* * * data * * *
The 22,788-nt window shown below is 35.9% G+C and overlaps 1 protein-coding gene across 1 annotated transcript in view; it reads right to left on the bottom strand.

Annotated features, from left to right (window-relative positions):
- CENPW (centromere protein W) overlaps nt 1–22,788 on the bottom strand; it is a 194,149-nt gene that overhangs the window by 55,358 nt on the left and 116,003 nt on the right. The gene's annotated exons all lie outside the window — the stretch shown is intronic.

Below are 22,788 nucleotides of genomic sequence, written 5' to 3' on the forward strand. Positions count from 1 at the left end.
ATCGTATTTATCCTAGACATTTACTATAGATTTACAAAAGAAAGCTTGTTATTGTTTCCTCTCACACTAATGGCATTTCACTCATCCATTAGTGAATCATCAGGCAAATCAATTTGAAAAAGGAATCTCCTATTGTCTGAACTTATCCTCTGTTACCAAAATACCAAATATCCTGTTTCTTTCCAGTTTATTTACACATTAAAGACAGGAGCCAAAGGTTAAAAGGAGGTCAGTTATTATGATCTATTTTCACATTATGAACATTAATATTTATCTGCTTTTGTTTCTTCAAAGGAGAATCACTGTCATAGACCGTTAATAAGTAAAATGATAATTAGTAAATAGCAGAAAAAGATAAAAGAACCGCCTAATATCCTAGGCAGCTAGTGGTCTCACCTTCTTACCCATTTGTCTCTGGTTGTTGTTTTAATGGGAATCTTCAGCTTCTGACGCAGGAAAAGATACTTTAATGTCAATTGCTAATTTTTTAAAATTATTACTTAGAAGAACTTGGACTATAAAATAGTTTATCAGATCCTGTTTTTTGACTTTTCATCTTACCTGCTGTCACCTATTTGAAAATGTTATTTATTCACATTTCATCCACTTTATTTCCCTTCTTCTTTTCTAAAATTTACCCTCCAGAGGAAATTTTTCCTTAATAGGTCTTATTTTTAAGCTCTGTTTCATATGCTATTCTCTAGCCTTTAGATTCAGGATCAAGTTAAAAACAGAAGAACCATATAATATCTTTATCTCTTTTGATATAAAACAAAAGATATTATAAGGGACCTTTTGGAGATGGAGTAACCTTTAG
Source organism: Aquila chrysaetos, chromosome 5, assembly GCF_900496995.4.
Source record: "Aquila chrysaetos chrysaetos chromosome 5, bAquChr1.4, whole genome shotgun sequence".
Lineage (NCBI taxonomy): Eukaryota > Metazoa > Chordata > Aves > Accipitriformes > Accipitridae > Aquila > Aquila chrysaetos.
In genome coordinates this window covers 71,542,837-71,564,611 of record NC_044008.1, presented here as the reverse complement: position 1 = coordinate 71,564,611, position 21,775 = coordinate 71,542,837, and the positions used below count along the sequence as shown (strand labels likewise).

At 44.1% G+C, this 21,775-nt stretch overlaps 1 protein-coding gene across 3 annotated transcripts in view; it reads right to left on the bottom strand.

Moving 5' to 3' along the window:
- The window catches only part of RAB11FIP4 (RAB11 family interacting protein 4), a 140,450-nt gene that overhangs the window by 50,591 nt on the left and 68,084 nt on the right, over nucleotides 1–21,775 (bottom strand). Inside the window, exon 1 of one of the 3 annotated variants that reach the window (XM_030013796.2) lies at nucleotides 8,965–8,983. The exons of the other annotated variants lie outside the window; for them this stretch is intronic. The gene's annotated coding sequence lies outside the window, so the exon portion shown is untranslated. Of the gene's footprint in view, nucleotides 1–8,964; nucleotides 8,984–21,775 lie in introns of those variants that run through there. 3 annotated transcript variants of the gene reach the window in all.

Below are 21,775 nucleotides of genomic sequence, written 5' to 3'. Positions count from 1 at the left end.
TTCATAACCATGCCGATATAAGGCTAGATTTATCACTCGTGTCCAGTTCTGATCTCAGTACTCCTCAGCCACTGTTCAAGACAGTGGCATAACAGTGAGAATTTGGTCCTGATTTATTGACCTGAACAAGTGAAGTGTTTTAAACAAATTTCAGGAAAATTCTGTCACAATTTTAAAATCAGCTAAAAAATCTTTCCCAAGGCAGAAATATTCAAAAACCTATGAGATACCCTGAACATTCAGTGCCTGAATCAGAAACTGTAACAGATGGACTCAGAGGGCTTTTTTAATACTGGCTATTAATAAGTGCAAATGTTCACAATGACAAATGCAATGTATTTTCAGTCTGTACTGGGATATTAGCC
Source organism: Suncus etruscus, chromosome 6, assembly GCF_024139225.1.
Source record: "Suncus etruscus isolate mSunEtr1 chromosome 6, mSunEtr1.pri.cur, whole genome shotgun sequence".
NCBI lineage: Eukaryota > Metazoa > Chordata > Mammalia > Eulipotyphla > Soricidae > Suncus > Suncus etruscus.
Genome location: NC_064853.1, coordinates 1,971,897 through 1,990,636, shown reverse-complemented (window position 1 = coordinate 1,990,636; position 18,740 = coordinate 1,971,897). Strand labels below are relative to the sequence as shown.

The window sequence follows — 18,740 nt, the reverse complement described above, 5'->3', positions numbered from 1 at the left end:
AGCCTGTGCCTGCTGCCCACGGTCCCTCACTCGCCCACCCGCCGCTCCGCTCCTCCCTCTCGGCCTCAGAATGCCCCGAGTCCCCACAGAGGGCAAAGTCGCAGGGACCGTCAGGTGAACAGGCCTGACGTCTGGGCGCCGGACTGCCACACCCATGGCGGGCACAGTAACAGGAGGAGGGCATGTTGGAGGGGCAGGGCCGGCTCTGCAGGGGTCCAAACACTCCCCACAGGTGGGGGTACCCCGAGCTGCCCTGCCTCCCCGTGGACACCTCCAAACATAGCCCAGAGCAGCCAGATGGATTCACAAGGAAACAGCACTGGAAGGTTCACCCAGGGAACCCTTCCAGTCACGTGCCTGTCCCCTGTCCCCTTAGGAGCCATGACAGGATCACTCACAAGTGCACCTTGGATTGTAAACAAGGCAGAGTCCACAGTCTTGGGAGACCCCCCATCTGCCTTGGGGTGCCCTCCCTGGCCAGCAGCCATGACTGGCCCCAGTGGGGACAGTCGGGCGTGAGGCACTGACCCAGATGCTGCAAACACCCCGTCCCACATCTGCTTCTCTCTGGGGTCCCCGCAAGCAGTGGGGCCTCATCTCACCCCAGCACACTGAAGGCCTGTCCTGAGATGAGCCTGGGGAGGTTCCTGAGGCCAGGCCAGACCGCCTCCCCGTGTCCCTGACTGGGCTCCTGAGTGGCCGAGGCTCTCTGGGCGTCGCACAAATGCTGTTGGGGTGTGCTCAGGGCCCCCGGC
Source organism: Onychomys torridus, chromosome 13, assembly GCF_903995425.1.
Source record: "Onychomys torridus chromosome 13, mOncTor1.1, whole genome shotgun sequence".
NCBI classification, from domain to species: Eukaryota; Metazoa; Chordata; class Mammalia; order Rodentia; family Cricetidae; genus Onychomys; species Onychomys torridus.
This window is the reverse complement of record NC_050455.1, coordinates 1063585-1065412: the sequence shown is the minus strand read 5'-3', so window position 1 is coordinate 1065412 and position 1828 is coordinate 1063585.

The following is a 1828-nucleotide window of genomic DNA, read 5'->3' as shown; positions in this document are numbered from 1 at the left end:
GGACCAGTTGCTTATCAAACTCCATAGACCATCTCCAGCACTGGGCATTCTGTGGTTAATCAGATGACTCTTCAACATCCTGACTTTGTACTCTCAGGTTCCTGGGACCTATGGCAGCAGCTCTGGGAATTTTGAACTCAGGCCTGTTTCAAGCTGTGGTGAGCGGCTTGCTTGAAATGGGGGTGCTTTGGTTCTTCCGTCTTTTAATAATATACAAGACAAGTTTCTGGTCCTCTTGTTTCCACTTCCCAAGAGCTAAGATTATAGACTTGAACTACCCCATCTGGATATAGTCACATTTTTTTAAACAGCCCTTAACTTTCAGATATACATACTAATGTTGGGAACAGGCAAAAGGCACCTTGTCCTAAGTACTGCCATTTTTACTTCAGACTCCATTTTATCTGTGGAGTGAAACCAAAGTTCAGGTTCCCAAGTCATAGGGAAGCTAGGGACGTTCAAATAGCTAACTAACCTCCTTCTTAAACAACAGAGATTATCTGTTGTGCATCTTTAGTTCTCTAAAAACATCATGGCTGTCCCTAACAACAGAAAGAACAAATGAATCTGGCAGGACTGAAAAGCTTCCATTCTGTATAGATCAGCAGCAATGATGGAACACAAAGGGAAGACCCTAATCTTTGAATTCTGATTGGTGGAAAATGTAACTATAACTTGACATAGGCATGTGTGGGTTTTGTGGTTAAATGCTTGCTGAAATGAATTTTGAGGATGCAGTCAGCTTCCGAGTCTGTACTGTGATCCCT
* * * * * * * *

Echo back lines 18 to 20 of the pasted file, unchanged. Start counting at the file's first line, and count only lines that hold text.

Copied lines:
Genome location: NC_064853.1, coordinates 1,971,897 through 1,990,636, shown reverse-complemented (window position 1 = coordinate 1,990,636; position 18,740 = coordinate 1,971,897). Strand labels below are relative to the sequence as shown.

The window sequence follows — 18,740 nt, the reverse complement described above, 5'->3', positions numbered from 1 at the left end:
AGCCTGTGCCTGCTGCCCACGGTCCCTCACTCGCCCACCCGCCGCTCCGCTCCTCCCTCTCGGCCTCAGAATGCCCCGAGTCCCCACAGAGGGCAAAGTCGCAGGGACCGTCAGGTGAACAGGCCTGACGTCTGGGCGCCGGACTGCCACACCCATGGCGGGCACAGTAACAGGAGGAGGGCATGTTGGAGGGGCAGGGCCGGCTCTGCAGGGGTCCAAACACTCCCCACAGGTGGGGGTACCCCGAGCTGCCCTGCCTCCCCGTGGACACCTCCAAACATAGCCCAGAGCAGCCAGATGGATTCACAAGGAAACAGCACTGGAAGGTTCACCCAGGGAACCCTTCCAGTCACGTGCCTGTCCCCTGTCCCCTTAGGAGCCATGACAGGATCACTCACAAGTGCACCTTGGATTGTAAACAAGGCAGAGTCCACAGTCTTGGGAGACCCCCCATCTGCCTTGGGGTGCCCTCCCTGGCCAGCAGCCATGACTGGCCCCAGTGGGGACAGTCGGGCGTGAGGCACTGACCCAGATGCTGCAAACACCCCGTCCCACATCTGCTTCTCTCTGGGGTCCCCGCAAGCAGTGGGGCCTCATCTCACCCCAGCACACTGAAGGCCTGTCCTGAGATGAGCCTGGGGAGGTTCCTGAGGCCAGGCCAGACCGCCTCCCCGTGTCCCTGACTGGGCTCCTGAGTGGCCGAGGCTCTCTGGGCGTCGCACAAATGCTGTTGGGGTGTGCTCAGGGCCCCCGGC